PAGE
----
Classical and operant conditioning

ICAL AND OPERANT CONDITIONING The two important concepts of the psychology of behavior are the ical and operant conditioning. Notwithstanding the fact that both bring certain results in learning, the processes of each are different having as followers as opponents of these theories. To understand the nature how each of these behavior techniques are used, it is important to figure out the difference between the classical and operant conditioning.
With the development of the first type of classical conditioning learning made by Ivan Pavlov, it became possible to study a new behavior through the process of association. It means that two stimuli that are linked together produce a new learned response in an animal or human. Each of the three stages of the stimuli and responses were given the scientific terms, such as before conditioning, during conditioning and after conditioning. Pavlov’s famous experiment with the dog demonstrated how classical conditioning involved pairing of the previously neutral stimulus. During the experiment he used a bell as the unconditioned stimulus, which was further associated with the food taste. The researcher observed the producing of salivation when food was placed in the dogs mouth. Then he rang the bell and gave the dog food. In several repetitions, the dog salivated to the bell only, showing the conditioned response. To prove the theory, there was conducted an experiment with the cat. An owner was standing in the kitchen and called a cat by knocking the ceramic plate or opening the refrigerator. When the cat was little, it did not come to the kitchen hearing these sounds. In a certain time, the cat associated every opening of the fridge and knocking sounds with the time to have meals.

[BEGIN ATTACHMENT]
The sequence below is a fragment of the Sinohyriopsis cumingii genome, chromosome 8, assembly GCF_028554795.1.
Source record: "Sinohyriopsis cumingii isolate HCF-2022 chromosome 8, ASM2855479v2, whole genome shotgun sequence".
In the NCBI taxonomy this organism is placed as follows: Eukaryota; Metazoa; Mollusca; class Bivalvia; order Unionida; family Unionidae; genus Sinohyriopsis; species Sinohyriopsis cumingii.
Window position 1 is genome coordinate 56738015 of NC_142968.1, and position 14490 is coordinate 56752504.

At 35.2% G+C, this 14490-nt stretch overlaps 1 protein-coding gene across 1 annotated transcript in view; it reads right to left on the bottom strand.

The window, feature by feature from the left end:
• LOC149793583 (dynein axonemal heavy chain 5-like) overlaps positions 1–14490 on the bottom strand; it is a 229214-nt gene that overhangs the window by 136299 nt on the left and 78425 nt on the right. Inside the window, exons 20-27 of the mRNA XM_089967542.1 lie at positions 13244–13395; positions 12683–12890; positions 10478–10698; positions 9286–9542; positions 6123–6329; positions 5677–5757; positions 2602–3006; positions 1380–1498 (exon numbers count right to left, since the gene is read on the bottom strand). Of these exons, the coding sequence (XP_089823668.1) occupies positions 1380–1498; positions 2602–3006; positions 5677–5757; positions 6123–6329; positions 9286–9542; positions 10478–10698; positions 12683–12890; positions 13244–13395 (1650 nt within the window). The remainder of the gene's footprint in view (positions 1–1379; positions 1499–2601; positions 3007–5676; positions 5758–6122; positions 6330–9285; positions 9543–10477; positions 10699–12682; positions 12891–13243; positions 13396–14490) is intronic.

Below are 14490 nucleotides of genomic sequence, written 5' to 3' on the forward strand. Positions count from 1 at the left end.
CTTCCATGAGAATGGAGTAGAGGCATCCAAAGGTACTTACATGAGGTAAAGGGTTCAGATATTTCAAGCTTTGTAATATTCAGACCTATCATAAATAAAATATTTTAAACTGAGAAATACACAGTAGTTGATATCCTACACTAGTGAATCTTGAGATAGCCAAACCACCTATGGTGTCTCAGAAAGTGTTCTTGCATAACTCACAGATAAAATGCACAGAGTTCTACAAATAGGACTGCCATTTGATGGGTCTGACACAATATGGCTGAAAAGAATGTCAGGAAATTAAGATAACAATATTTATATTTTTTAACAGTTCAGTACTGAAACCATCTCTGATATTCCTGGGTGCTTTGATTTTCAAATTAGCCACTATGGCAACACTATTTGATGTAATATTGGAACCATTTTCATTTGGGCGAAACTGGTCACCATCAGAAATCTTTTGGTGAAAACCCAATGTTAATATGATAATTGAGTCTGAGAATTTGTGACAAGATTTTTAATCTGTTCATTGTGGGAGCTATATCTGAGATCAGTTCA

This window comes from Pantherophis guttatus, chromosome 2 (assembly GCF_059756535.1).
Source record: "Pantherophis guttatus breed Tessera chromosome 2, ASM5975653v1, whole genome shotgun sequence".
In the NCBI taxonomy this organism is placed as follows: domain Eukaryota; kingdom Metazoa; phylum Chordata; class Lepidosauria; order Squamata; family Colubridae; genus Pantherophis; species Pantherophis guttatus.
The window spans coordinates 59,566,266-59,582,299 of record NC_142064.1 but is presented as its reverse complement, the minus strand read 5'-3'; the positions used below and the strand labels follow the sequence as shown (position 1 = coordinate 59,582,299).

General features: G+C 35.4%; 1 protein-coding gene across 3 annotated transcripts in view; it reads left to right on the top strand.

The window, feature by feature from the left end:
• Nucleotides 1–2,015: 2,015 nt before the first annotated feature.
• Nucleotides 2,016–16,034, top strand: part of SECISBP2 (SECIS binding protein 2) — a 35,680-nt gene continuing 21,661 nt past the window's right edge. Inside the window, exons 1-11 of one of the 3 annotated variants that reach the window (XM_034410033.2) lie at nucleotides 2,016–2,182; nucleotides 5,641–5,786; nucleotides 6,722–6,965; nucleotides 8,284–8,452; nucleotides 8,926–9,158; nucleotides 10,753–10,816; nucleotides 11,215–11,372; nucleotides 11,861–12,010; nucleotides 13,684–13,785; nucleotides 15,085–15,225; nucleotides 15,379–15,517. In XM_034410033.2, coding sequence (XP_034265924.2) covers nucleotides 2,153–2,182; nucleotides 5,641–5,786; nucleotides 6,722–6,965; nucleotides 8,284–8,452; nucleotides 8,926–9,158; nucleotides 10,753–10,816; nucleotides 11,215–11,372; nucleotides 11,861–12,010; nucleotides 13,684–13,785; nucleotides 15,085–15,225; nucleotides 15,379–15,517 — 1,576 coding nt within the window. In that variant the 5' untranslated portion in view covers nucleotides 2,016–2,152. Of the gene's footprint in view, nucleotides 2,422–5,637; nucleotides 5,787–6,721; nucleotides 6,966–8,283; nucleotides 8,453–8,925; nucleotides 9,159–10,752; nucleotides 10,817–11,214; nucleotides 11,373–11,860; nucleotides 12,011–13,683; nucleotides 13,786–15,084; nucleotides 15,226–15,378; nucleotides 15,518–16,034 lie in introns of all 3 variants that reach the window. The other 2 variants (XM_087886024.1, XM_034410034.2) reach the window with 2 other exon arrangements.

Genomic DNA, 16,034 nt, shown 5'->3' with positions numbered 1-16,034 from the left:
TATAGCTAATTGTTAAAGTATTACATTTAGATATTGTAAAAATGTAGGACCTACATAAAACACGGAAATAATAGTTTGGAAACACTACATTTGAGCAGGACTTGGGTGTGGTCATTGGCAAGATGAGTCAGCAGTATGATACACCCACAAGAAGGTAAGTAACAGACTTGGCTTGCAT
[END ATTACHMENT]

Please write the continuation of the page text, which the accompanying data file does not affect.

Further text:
The other conditioning term, operant, refers to how a body operates on the environment or how human or animals respond to what is presented to them in that environment. Operant conditioning can be thought as a result of learning from the natural consequences of one’s actions. People learn operant conditions every day in their lives. If something one does leads to a positive result, it is more likely to one to do the same thing again. Operant conditioning draws its attention on using reinforcement or punishment to enhance or reduce a behavior. An association then is formed between the certain behavior and its consequences. The experiment with the cat who wants milk. The cat knows that every time the owner is on the kitchen and the cat comes for “ sweet-talk” walking around the owner’s legs, it will obviously obtain some milk. The next time, when the cat observes the same situation, it starts its “ performance” once again and the target is achieved- the milk is in the plate. Such positive learning or the previous experience that the cat had in the past is the operant conditioning.
To be able to identify the differences between classical and operant conditioning, it is necessary to focus on the behavior, whether it is of free- will or dictated. Classical conditioning is the association between the dictated response and a stimulus. The operant conditioning focuses on association between a free- will behavior and a consequence of such behavior. During the operant conditioning, the learner is usually rewarded, while classical conditioning does not mean such attraction. One should also know that during the classical conditioning the learner performs passive part and operant conditioning, on the contrary, requires the learner to participate actively to be rewarded. Today both conditioning are used for a wide variety of purposes by people of different professions and occupations.
McLeod, S., 2014. Classical Conditioning, Simply Psychology, Available from http://www. simplypsychology. org/classical-conditioning. html
Staddon, J., & Cerutti, T., Operant Conditioning, Annual Review of Psychology, Vol. 54: 115-144, Available from http://www. ncbi. nlm. nih. gov/pmc/articles/PMC1473025/